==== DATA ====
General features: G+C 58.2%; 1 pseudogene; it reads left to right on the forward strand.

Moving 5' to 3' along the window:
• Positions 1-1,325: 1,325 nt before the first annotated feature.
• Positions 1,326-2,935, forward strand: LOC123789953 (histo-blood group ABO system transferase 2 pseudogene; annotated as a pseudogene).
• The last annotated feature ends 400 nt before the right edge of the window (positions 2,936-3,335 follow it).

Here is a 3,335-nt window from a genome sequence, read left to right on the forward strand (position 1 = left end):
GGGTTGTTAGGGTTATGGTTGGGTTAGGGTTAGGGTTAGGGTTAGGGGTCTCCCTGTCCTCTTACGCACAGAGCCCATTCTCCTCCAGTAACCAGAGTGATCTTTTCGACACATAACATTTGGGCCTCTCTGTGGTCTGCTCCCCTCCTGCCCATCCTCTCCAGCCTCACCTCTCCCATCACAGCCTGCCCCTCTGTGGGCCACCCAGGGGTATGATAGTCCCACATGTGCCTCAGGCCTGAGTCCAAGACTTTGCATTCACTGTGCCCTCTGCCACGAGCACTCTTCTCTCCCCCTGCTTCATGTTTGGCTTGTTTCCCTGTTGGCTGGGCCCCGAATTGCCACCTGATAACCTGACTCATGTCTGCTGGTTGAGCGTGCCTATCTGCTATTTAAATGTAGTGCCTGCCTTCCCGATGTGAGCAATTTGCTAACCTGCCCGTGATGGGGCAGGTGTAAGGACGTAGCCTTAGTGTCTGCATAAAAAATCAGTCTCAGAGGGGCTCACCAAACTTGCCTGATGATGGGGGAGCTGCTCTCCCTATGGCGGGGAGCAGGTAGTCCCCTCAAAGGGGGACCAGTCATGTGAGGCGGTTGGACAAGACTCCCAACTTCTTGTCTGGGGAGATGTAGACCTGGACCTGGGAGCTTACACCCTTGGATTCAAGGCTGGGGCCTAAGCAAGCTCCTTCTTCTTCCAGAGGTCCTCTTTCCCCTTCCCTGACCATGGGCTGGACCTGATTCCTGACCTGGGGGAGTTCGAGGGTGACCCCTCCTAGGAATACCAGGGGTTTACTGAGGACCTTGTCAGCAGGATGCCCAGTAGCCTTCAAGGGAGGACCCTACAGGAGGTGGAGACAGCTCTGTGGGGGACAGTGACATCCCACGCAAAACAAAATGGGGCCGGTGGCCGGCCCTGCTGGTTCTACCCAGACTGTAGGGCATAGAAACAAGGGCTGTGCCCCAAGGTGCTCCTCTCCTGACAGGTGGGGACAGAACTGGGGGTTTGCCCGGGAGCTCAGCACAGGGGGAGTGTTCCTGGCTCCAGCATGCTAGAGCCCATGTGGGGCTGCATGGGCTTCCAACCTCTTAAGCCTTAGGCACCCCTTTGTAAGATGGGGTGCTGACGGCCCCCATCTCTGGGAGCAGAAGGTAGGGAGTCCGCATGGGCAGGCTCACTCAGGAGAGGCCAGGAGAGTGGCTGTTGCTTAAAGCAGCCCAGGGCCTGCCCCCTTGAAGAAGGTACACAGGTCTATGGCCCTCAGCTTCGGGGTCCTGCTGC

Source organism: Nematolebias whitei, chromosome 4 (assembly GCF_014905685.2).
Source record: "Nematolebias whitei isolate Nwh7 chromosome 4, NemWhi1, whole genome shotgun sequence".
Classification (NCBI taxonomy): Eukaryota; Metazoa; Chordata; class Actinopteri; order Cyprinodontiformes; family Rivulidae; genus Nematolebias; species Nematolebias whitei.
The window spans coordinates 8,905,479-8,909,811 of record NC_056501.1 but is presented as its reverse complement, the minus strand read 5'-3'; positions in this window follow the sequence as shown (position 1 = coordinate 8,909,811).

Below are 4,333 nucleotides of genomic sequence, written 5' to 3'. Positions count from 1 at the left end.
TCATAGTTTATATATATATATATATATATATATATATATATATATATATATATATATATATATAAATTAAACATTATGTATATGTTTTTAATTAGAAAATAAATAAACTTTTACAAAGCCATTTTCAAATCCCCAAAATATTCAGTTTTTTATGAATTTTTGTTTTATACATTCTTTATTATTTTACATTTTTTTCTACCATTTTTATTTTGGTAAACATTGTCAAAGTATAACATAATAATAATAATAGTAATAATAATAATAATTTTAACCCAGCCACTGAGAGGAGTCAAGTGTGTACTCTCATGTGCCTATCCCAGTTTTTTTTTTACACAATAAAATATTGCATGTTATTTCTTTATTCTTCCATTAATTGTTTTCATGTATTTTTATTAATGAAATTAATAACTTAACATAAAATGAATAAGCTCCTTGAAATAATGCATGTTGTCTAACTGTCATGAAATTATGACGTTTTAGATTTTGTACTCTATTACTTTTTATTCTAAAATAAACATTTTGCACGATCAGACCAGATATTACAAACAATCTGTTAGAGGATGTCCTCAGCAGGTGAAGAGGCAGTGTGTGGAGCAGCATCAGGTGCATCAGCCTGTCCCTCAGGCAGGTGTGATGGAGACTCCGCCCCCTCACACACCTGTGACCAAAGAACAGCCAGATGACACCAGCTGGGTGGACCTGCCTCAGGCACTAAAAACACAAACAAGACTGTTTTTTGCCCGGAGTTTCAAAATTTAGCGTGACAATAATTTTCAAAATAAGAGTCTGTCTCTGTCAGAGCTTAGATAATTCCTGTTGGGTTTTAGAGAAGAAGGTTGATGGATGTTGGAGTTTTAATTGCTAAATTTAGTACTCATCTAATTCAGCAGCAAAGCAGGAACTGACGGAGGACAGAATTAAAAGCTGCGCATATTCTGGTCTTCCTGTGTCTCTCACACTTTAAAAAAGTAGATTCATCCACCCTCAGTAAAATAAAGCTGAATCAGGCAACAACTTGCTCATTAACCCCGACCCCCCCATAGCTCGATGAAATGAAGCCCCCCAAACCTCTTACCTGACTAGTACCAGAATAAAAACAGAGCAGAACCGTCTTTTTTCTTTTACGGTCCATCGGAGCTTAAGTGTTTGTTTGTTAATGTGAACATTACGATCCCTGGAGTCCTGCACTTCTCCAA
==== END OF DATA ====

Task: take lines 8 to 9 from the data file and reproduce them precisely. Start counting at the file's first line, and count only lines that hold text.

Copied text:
Source organism: Nematolebias whitei, chromosome 4 (assembly GCF_014905685.2).
Source record: "Nematolebias whitei isolate Nwh7 chromosome 4, NemWhi1, whole genome shotgun sequence".